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Fake GSM Base Station Trick Targets IPhones 64

mvar writes "While his Black Hat DC Conference demonstration was not flawless, a University of Luxembourg student on Wednesday did show that it's possible to trick iPhone users into joining a fake GSM network. Ralf-Philipp Weinmann showed how to cobble together a laptop using open-source software OpenBTS and other low-cost gear to create a fake GSM transmitter base station to locate iPhones in order to send their owners a message. A number of iPhone users in the room expressed surprise that they had gotten a message asking them to join the network. 'You want to get phones not just used by the teenage crowd but executives,' said Weinmann, adding that it is possible to 'have complete control of the phone.' Part of the reason these fake GSM network attacks are possible is because the code base used in smartphones such as the iPhone, which is Infineon-based, goes back to the 1990s."
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Fake GSM Base Station Trick Targets IPhones

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  • Re:All Phones? (Score:4, Insightful)

    by MickyTheIdiot ( 1032226 ) on Thursday January 20, 2011 @01:38PM (#34941728) Homepage Journal

    for the same reason your boss wants an iPhone instead of an Android-based phone... too many people are stuck on brand names. When an brand name gets attached to a story, holy mother of God suddenly it's important.

  • by perpenso ( 1613749 ) on Thursday January 20, 2011 @01:43PM (#34941792)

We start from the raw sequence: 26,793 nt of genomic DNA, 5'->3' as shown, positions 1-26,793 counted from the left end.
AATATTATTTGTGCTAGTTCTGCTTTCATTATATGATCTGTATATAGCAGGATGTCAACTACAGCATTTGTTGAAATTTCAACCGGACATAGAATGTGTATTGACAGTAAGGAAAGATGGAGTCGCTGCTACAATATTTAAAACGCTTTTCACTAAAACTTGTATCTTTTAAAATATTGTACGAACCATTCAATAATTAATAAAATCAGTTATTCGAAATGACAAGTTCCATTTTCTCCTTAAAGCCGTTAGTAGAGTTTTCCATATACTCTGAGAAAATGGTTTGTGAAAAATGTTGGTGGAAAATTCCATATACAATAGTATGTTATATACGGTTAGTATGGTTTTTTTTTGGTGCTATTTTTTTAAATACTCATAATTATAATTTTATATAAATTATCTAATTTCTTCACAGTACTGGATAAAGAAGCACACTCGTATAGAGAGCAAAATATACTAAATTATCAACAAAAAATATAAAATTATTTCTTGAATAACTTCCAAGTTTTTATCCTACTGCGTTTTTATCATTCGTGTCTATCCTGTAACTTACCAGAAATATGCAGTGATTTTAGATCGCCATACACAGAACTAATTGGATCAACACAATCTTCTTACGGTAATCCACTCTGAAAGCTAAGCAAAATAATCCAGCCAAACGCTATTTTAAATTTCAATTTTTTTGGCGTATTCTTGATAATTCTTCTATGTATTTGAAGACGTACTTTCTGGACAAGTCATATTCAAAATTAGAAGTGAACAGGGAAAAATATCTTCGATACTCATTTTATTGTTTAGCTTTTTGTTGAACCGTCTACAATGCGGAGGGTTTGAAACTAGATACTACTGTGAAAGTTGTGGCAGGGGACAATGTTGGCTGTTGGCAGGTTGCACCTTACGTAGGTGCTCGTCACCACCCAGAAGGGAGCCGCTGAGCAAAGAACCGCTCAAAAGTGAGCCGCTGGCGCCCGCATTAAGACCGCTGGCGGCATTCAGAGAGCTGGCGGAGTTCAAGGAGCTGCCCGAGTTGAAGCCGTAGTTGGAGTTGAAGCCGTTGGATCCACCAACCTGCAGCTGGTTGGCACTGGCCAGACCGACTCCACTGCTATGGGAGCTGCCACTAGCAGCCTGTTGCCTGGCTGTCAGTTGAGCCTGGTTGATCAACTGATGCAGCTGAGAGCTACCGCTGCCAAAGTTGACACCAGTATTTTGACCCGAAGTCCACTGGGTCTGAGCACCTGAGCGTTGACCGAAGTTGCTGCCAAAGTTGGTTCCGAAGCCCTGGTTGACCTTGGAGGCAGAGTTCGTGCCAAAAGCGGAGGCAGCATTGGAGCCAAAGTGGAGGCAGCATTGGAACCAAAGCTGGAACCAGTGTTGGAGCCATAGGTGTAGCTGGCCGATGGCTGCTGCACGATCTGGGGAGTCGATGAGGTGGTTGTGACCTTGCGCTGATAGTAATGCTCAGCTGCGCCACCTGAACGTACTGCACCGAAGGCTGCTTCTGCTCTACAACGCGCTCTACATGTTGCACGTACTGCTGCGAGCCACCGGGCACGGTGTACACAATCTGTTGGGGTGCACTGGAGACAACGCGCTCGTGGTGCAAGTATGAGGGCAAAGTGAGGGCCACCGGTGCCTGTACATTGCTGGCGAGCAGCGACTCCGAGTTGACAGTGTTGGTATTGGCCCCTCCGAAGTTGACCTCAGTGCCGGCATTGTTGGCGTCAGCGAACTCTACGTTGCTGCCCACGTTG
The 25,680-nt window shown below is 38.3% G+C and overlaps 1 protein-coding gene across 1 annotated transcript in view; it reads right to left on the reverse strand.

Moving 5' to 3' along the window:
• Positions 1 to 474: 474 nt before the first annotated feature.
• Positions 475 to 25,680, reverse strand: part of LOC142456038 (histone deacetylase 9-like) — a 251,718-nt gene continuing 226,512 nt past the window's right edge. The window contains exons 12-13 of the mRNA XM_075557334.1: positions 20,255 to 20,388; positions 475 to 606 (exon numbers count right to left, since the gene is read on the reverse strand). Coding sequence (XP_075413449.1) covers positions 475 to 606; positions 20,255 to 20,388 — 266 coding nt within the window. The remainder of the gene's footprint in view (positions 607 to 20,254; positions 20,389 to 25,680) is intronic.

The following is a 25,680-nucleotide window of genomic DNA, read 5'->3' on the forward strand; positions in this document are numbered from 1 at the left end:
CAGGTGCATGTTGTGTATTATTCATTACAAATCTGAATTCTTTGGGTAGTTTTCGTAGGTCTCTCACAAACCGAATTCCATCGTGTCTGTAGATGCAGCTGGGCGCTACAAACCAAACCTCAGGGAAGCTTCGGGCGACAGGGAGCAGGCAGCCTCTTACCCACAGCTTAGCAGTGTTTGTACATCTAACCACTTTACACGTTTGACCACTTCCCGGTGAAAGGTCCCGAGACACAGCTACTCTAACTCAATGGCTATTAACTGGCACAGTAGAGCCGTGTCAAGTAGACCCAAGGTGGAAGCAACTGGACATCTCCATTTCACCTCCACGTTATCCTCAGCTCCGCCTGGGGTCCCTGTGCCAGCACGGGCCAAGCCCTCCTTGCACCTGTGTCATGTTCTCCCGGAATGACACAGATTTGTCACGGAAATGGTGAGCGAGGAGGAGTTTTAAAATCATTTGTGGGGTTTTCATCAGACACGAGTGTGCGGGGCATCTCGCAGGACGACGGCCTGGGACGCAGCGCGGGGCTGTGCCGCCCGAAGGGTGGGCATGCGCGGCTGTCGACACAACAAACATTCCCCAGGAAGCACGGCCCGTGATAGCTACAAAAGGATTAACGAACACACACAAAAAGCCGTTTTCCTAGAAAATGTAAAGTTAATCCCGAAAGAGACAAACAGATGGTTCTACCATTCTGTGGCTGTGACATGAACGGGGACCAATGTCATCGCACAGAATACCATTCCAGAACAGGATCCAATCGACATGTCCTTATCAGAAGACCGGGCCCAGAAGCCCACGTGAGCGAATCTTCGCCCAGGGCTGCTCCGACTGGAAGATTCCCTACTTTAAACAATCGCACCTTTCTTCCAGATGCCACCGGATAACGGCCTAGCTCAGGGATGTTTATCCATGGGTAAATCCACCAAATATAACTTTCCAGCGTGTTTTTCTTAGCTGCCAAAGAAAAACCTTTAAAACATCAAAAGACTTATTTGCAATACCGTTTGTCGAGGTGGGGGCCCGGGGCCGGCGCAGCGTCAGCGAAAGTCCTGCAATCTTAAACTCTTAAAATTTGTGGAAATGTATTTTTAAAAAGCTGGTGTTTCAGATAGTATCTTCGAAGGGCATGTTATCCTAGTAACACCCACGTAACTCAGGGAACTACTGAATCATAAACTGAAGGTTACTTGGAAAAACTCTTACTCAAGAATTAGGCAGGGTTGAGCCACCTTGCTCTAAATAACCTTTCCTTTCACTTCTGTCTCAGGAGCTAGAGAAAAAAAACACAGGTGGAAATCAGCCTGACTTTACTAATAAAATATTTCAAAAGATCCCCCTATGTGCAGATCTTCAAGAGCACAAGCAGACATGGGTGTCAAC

I had the impression that most, if not all, phones are vulnerable to this attack due to the inherent flaws in GSM. This is a rather old news article that has been reported multiple times. Why is it suddenly "news" again when someone discover it works on the iPhone? And if you're on about targeting business users, won't a compromised Blackberry be as, if not more, significant?

    Its only "news" because of iPhone. If you don't mention iPhone in your title or description then your article/page will have fewer readers and you presentation will have fewer attendees. Basically mentioning iPhone in your title is marketing and even presentations have to be marketed.

  • Re:All Phones? (Score:4, Insightful)

    by davester666 ( 731373 ) on Thursday January 20, 2011 @01:47PM (#34941862) Journal

    Blackberry's are immune to all attacks because RIM is focused on selling to business, and they know that business cares about security.

    Apple isn't focused on business, they are focused on regular consumers, and consumers care about ease of use and not security.

    Therefore iPhones and virus-laden, malware-spouting candybar phones and Blackberry's are serious, productive work phones.

  • Re:All Phones? (Score:3, Insightful)

    by ModernGeek ( 601932 ) on Thursday January 20, 2011 @02:00PM (#34942042)
    Also, when is code inherently flawed because it, "goes back to the 1990s". IIRC, this flaw has to do with phones connecting to unencrypted gsm networks without warning. I, for one am sick of this sensationalism. Where can I get some scientific news with well moderated discussion that will ensue?

I've finally learned what "upward compatible" means. It means we get to keep all our old mistakes. -- Dennie van Tassel